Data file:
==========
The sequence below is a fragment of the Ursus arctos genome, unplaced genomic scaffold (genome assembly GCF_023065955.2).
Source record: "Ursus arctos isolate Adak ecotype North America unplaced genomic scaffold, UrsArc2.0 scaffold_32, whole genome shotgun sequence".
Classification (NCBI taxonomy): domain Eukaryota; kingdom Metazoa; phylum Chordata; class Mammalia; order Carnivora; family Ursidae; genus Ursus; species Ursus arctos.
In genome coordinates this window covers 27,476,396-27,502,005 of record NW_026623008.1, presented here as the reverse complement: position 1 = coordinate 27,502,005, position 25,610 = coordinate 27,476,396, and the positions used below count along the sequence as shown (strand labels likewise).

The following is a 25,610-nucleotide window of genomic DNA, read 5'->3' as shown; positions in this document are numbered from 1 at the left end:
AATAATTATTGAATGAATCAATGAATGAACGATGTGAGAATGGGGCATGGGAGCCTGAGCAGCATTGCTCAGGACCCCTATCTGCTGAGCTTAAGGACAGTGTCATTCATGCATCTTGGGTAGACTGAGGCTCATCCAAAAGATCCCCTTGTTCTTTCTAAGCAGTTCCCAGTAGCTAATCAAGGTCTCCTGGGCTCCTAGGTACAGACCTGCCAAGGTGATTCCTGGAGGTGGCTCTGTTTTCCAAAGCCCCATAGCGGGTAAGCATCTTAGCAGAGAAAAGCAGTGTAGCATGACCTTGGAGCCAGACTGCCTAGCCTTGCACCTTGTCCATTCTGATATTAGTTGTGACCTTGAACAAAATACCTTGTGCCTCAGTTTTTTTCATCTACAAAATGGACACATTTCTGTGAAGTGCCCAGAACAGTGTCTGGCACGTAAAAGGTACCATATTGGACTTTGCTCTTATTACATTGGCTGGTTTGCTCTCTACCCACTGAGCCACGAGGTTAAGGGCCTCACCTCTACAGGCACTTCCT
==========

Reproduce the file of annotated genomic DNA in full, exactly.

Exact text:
The sequence below is a fragment of the Ursus arctos genome, unplaced genomic scaffold (genome assembly GCF_023065955.2).
Source record: "Ursus arctos isolate Adak ecotype North America unplaced genomic scaffold, UrsArc2.0 scaffold_32, whole genome shotgun sequence".
Classification (NCBI taxonomy): domain Eukaryota; kingdom Metazoa; phylum Chordata; class Mammalia; order Carnivora; family Ursidae; genus Ursus; species Ursus arctos.
In genome coordinates this window covers 27,476,396-27,502,005 of record NW_026623008.1, presented here as the reverse complement: position 1 = coordinate 27,502,005, position 25,610 = coordinate 27,476,396, and the positions used below count along the sequence as shown (strand labels likewise).

The following is a 25,610-nucleotide window of genomic DNA, read 5'->3' as shown; positions in this document are numbered from 1 at the left end:
AATAATTATTGAATGAATCAATGAATGAACGATGTGAGAATGGGGCATGGGAGCCTGAGCAGCATTGCTCAGGACCCCTATCTGCTGAGCTTAAGGACAGTGTCATTCATGCATCTTGGGTAGACTGAGGCTCATCCAAAAGATCCCCTTGTTCTTTCTAAGCAGTTCCCAGTAGCTAATCAAGGTCTCCTGGGCTCCTAGGTACAGACCTGCCAAGGTGATTCCTGGAGGTGGCTCTGTTTTCCAAAGCCCCATAGCGGGTAAGCATCTTAGCAGAGAAAAGCAGTGTAGCATGACCTTGGAGCCAGACTGCCTAGCCTTGCACCTTGTCCATTCTGATATTAGTTGTGACCTTGAACAAAATACCTTGTGCCTCAGTTTTTTTCATCTACAAAATGGACACATTTCTGTGAAGTGCCCAGAACAGTGTCTGGCACGTAAAAGGTACCATATTGGACTTTGCTCTTATTACATTGGCTGGTTTGCTCTCTACCCACTGAGCCACGAGGTTAAGGGCCTCACCTCTACAGGCACTTCCT